It’s early afternoon. The Lloyds Coaches bus from Aberdyfi lets us off in a lay-by, near a school on the outskirts of Tywyn. We’re on Neptune Road. Somewhere ‘over there’ is the town centre, and ‘over here’ is the sea. We head for the latter, past the terminus of the Tal-y-llyn railway and some low, pebble-dashed houses.
The light’s bright, but sunless. There’s little traffic and precious few people. At the sea a long concrete prom stretches away straight, north and south. On the right, a few run-down shops (‘hot drinks £1’) and an amusement arcade, empty. The leisure park – bowls seems the sport of preference – is empty. A flag flies high in the strong, cold north wind. It’s a Union flag with the Queen’s head, presumably to mark HM’s 90th birthday: it seems this is no place for republicans. We buy teas and an ice-cream and sit on a bench, four of us, looking out to sea. A few dog-walkers wander past, heads down. Near us two ancient women are also looking out to sea. They’re in the front seat of an old car, their men wedged out of harm’s way in the back seats. The sea’s empty, except for a whale-back of flat dark rocks just offshore, recently laid there to break the force of the winter waves. Southwards a long caravan park lies by the side of the prom, deserted. Late April is early in the season, and this April is exceptionally chilly.
Before we’re infected by the gloom of the place we head off south. Everything in littoral Tywyn looks tired and worn out, including an excavator, abandoned by a watercourse. A big, confidently-built Victorian house has been ruined by numerous additions. A collection of coloured beach pebbles sits by the path (‘Good times, good friends, only in Tywyn’). We leave the prom – the caravans on to our left have finally expired – and walk on the hard sand below. Here there are no people, only birds: a lapwing inland, and a skylark, invisible overhead. The sand extends flat to the south; the Ceredigion coast lies, unclear, across the Dyfi estuary; on our left are shingle and low dunes.
As we begin to turn east the dunes of Ynyslas look so close it seems possible to walk over the estuary mouth. A large house to our left stands among pines, to give it some shelter from the westerlies. On the shore, a flat stone pavement seems to have been carved into a series of rectangular pits; we wonder if these are natural, or whether they served a human function. Later we come across a single WW2 pillbox, slumped wonkily in the sand. Offshore, a rowing boat, Calon Dyfi, with four oarsmen and a cox, eases past us.
Before long – this is a short, warm-up walk – the straggly northern outskirts of Aberdyfi come into view. Across the dunes, under the railway and we’re walking into the town, past a bluebell garden attached to the Catholic church and tall Victorian terraced houses, painted in pastel colours.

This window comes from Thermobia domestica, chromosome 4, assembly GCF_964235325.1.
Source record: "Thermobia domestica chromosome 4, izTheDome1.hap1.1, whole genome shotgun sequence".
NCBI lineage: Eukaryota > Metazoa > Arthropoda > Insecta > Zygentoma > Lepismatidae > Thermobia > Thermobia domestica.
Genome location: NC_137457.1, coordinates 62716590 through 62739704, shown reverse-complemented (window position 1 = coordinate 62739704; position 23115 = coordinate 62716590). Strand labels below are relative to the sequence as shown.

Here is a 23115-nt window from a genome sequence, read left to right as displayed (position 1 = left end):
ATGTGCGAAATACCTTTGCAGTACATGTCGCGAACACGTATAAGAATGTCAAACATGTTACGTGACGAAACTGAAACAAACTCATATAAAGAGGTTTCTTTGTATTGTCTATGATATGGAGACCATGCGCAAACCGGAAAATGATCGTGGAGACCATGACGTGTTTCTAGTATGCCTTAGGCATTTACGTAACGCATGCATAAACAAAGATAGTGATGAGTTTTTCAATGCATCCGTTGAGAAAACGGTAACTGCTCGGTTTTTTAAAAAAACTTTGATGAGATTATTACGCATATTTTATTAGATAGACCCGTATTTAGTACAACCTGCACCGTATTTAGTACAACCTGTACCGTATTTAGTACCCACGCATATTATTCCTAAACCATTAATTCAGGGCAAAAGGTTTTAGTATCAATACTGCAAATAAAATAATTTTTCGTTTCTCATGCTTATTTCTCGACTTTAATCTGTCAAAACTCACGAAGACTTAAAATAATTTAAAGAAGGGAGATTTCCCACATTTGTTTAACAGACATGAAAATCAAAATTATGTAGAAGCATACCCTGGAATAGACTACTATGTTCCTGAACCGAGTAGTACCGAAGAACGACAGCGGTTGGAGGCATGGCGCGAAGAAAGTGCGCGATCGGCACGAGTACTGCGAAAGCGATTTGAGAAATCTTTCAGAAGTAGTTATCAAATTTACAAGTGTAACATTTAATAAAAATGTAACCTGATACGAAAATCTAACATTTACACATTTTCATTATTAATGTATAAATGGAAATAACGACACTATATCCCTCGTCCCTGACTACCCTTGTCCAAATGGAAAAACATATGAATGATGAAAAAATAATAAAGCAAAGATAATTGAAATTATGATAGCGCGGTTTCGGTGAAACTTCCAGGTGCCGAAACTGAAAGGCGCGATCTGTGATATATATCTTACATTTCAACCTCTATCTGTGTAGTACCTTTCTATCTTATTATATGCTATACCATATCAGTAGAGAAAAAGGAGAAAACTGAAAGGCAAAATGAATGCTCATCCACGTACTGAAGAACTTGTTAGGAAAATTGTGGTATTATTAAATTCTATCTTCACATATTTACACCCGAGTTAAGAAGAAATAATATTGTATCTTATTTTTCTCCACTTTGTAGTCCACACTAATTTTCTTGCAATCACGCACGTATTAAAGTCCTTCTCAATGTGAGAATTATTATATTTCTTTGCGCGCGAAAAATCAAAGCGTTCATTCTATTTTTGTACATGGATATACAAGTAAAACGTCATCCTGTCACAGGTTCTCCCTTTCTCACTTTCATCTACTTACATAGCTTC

We settle in to our home for the week, a large converted chapel, Tabernacl. It has a cream-painted pedimented façade, with long, elegant windows. You approach it via heavy iron gates and a punishingly steep set of slate steps. The first two flights are regular, but the rest have differing dimensions, so that each time we climb with our luggage someone’s sure to stumble. It’s not clear whether this is the result of an engineering blunder or the wish of the Calvinistic Methodists to remind their flock of the fragility of earthly existence. Inside there’s no trace of old time religion, so thoroughly has the building been remodelled.
Just along from Tabernacl, on the privileged sea side of the street, sits a wonderful survivor, the Aberdovey Literary Institute, founded in 1882. Anyone’s welcome to visit, and we have a look round the single reading room (there’s a separate billiards room), with its books and newspapers, museum case of local shells, old photographs, medals and fine view out to sea. Membership costs £10 a year. The Institute’s 133rd AGM is due to be held on Wednesday. A prominent notice says ‘You will be only too aware that we have been experiencing problems for some time with some publications (particularly but not exclusively the Daily Express) being removed from the newspaper table in the reading room …’ In the visitor book someone has written of the Institute, ‘Quelle découverte! Un vrai bijou.’ None of us could put it better.
Later we walk along the ‘Roman steps’, cut into rocks by the estuary at the east end of town, and then make for a meal in the Penhelig Arms, warmly remembered by some of us from previous visits. As we enter C notices that the food hygiene score on the door is ‘0’ (the Cambrian News later explains why), but we carry on, calculating, rightly or wrongly, that the owners will have done their utmost since to improve matters.